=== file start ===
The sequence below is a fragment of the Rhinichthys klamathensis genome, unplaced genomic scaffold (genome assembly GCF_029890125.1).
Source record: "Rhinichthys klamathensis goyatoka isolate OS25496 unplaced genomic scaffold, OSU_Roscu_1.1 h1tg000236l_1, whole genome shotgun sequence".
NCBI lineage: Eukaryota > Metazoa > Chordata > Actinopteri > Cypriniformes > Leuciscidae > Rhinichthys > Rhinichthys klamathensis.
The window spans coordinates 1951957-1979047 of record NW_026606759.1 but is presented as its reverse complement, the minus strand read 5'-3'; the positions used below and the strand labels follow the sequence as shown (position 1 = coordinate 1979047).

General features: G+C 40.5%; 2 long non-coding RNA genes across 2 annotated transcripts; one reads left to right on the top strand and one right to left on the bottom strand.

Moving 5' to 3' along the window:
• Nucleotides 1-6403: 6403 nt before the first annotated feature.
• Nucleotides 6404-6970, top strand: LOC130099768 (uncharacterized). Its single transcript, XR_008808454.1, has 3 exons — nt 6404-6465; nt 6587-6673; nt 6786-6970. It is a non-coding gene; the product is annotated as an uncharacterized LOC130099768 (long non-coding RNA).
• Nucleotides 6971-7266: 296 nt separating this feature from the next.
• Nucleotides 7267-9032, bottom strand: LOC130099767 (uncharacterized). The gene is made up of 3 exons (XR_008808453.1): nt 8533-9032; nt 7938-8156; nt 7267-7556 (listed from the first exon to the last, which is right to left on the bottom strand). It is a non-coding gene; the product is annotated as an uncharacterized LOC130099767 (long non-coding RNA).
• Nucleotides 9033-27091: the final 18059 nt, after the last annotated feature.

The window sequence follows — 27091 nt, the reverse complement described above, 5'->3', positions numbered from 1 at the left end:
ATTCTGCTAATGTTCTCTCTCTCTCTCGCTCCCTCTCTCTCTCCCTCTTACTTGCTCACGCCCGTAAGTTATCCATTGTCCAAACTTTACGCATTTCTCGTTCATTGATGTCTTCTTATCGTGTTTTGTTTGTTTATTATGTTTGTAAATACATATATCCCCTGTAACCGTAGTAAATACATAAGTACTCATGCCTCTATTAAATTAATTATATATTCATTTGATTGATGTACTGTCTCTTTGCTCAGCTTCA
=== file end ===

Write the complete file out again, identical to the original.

The sequence below is a fragment of the Rhinichthys klamathensis genome, unplaced genomic scaffold (genome assembly GCF_029890125.1).
Source record: "Rhinichthys klamathensis goyatoka isolate OS25496 unplaced genomic scaffold, OSU_Roscu_1.1 h1tg000236l_1, whole genome shotgun sequence".
NCBI lineage: Eukaryota > Metazoa > Chordata > Actinopteri > Cypriniformes > Leuciscidae > Rhinichthys > Rhinichthys klamathensis.
The window spans coordinates 1951957-1979047 of record NW_026606759.1 but is presented as its reverse complement, the minus strand read 5'-3'; the positions used below and the strand labels follow the sequence as shown (position 1 = coordinate 1979047).

General features: G+C 40.5%; 2 long non-coding RNA genes across 2 annotated transcripts; one reads left to right on the top strand and one right to left on the bottom strand.

Moving 5' to 3' along the window:
• Nucleotides 1-6403: 6403 nt before the first annotated feature.
• Nucleotides 6404-6970, top strand: LOC130099768 (uncharacterized). Its single transcript, XR_008808454.1, has 3 exons — nt 6404-6465; nt 6587-6673; nt 6786-6970. It is a non-coding gene; the product is annotated as an uncharacterized LOC130099768 (long non-coding RNA).
• Nucleotides 6971-7266: 296 nt separating this feature from the next.
• Nucleotides 7267-9032, bottom strand: LOC130099767 (uncharacterized). The gene is made up of 3 exons (XR_008808453.1): nt 8533-9032; nt 7938-8156; nt 7267-7556 (listed from the first exon to the last, which is right to left on the bottom strand). It is a non-coding gene; the product is annotated as an uncharacterized LOC130099767 (long non-coding RNA).
• Nucleotides 9033-27091: the final 18059 nt, after the last annotated feature.

The window sequence follows — 27091 nt, the reverse complement described above, 5'->3', positions numbered from 1 at the left end:
ATTCTGCTAATGTTCTCTCTCTCTCTCGCTCCCTCTCTCTCTCCCTCTTACTTGCTCACGCCCGTAAGTTATCCATTGTCCAAACTTTACGCATTTCTCGTTCATTGATGTCTTCTTATCGTGTTTTGTTTGTTTATTATGTTTGTAAATACATATATCCCCTGTAACCGTAGTAAATACATAAGTACTCATGCCTCTATTAAATTAATTATATATTCATTTGATTGATGTACTGTCTCTTTGCTCAGCTTCA